Rating: 3 out of 5 Stars
This low energy, under rehearsed show had me hoping I’d vanish.
Producing giant Bill Kenwright, through the aptly named Thriller Theatre Company, brings us a tour of the stage version of this 1938 classic film by Hitchcock. Roy Marsden directs this cast of big names (lots of people from telly, apparently) who navigate a grey and textured stage designed by Morgan Large.
The story concerns the socialite Iris, a sweet and wide-eyed woman travelling back to England to get married, who befriends Ms Froy, a former governess and music teacher. Ms Froy is the lady who vanishes during the journey and the other passengers all seem to be conspiring against Iris, claiming that the woman was never there. All but Max, a charmer who chooses to believe Iris and helps her uncover the mystery. There is the touch of the international and the historical: Charters and Caldicott discuss the cricket in a quintessentially British manner, Sinor Doppo is an Italian magician, and Nazi soldiers patrol the train. With promises of thriller, espionage, coded messages through song, and a train filled with characters and mystery, I was excited to be taken on this journey. Unfortunately, almost everything fell flat.
To start with the good elements, the individual actors clearly put in a lot of work. The problem is that they do not operate as a chorus on the same level. Scarlett Archer as Iris goes through a lovely personal character journey. Nicholas Audsley is a trusting Max, open and easy to relate to. There are five or six jokes in each act, but they are not balanced out by thrilling dialogue or action. The comic relief – and, mind you, it really was a relief – of Charters and Caldicott brought a chuckle and an occasional guffaw. Ben Nealon as Caldicott brought the much needed effervescent onto the stage, but by being head and shoulders above the other actors, he only highlighted their comparative lack of conviction.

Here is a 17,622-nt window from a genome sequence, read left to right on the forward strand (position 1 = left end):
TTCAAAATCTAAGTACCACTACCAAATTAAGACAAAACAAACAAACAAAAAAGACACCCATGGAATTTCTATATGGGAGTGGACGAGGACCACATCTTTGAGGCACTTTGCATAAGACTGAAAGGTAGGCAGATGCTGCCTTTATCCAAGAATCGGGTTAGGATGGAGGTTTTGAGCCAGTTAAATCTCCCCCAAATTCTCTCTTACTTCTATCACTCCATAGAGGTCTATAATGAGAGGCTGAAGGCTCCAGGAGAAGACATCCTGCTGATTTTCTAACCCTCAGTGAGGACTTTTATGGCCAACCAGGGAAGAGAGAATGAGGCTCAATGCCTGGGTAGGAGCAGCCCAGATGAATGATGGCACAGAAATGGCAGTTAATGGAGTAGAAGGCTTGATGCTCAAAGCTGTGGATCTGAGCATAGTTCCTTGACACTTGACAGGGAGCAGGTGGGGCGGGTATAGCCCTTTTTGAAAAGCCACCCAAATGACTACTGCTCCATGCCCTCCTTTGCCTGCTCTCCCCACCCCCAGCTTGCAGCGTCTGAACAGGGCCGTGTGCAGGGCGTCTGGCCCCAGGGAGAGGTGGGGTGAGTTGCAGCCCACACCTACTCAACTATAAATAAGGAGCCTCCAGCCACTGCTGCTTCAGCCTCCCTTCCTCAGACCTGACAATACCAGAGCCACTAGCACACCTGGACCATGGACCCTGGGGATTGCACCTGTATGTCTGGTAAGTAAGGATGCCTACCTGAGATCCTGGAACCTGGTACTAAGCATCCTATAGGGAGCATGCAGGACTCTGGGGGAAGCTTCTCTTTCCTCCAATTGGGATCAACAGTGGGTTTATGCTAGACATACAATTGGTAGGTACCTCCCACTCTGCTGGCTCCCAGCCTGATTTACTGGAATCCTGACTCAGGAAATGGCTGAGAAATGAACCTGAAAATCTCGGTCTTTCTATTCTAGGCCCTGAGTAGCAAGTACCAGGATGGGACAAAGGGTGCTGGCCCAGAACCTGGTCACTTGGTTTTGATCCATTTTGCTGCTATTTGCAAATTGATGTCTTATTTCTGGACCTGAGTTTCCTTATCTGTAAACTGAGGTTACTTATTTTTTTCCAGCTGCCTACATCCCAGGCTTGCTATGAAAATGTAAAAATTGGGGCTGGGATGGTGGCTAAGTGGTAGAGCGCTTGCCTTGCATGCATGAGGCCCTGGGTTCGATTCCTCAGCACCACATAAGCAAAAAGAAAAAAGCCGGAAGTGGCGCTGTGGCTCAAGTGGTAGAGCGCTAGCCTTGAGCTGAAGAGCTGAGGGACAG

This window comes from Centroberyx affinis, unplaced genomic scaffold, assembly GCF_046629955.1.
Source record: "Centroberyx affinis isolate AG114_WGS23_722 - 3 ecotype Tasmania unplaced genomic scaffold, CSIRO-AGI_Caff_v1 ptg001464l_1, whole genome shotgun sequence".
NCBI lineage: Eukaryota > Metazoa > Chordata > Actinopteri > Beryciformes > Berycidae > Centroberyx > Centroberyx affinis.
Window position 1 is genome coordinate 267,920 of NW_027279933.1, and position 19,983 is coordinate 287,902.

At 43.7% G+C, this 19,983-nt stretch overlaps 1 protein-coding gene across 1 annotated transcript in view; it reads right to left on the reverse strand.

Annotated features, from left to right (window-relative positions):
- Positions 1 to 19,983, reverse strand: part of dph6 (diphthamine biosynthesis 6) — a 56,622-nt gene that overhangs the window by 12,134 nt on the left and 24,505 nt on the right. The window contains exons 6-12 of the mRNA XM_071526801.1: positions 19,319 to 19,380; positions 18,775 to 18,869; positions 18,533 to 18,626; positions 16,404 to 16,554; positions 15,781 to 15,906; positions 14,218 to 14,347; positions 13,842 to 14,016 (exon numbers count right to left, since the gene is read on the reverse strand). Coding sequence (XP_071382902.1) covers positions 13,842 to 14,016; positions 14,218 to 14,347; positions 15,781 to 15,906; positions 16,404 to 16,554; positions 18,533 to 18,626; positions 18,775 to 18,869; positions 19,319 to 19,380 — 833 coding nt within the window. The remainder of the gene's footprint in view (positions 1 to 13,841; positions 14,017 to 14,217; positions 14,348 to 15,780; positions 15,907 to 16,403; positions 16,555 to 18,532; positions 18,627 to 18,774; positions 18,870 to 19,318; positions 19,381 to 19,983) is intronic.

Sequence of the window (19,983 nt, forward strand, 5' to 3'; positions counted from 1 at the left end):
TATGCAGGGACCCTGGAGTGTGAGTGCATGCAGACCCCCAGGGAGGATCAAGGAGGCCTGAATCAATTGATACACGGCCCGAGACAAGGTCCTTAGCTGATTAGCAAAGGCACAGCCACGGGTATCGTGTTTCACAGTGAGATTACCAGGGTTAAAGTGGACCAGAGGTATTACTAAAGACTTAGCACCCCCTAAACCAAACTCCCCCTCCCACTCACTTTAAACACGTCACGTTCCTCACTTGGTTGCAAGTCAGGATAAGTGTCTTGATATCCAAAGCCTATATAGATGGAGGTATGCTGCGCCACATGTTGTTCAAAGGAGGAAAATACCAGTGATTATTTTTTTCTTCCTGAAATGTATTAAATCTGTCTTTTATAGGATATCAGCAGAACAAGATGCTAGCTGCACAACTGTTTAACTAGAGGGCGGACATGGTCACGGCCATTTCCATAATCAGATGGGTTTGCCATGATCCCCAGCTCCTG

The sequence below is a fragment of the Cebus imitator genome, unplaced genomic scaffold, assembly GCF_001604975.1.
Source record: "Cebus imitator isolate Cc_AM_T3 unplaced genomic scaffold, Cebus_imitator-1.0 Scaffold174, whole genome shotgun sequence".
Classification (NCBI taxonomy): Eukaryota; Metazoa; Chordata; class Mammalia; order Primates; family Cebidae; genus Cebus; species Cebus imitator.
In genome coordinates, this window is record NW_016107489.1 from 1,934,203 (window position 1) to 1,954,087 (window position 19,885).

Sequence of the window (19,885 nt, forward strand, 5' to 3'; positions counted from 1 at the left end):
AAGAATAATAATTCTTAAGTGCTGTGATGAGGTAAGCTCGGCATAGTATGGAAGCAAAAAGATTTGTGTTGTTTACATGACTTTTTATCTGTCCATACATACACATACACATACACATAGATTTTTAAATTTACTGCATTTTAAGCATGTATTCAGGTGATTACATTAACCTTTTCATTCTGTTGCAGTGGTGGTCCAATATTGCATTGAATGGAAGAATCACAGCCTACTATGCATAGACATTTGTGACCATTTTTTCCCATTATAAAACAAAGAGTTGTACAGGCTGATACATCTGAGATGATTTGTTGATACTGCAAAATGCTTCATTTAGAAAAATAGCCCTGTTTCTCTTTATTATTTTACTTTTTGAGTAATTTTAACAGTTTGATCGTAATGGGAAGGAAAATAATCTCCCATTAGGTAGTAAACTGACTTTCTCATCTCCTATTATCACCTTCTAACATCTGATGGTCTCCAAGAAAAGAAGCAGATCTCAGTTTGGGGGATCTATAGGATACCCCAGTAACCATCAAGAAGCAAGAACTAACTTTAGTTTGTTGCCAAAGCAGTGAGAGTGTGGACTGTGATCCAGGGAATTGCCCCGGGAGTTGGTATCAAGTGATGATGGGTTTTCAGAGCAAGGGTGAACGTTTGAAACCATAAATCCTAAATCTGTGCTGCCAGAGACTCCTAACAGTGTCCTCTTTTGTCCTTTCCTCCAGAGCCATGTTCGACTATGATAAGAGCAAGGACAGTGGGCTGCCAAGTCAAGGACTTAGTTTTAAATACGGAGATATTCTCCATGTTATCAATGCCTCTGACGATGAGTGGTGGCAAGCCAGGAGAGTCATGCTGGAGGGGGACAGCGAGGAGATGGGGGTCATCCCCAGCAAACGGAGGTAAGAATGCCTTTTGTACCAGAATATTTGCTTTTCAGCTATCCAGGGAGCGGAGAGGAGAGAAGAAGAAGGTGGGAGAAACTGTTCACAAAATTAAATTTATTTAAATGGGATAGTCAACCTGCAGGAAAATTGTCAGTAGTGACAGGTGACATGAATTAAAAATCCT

The opening sequence was weak, unconvincing and lacking energy. It wasn’t until about 40 minutes in when the titular action of the play occurs that there was any sense of purpose to this production. Importantly, the conviction of the setting of a moving train was lost; the actors were rocking in their own places out of time with each other; there was no physical representation of the dimension of the corridor; and the actors often stepped to the side to ‘let someone through’, ruining the illusion.
The lowlight of the evening must have been the ‘fight’ at the beginning of Act 2. The scramble in the storage compartment was like the rest of the show: under rehearsed and lacking energy. The last 20 minutes of the show, on the other hand, are a riot – an explosion which acts less as a culmination of the building tension and more as a jolting wake-up after a snooze of an hour and a half. Elements with music were touching and the little dance with the passengers was enjoyable. However, the German accents came across as Dutch and there was no conviction in the actors when acting a different nationality – it just fell flat.
‘The Lady Vanishes’ is playing at the Exeter Northcott until this Saturday, 2 November 2019.
Photo Credit: Paul Coltas photography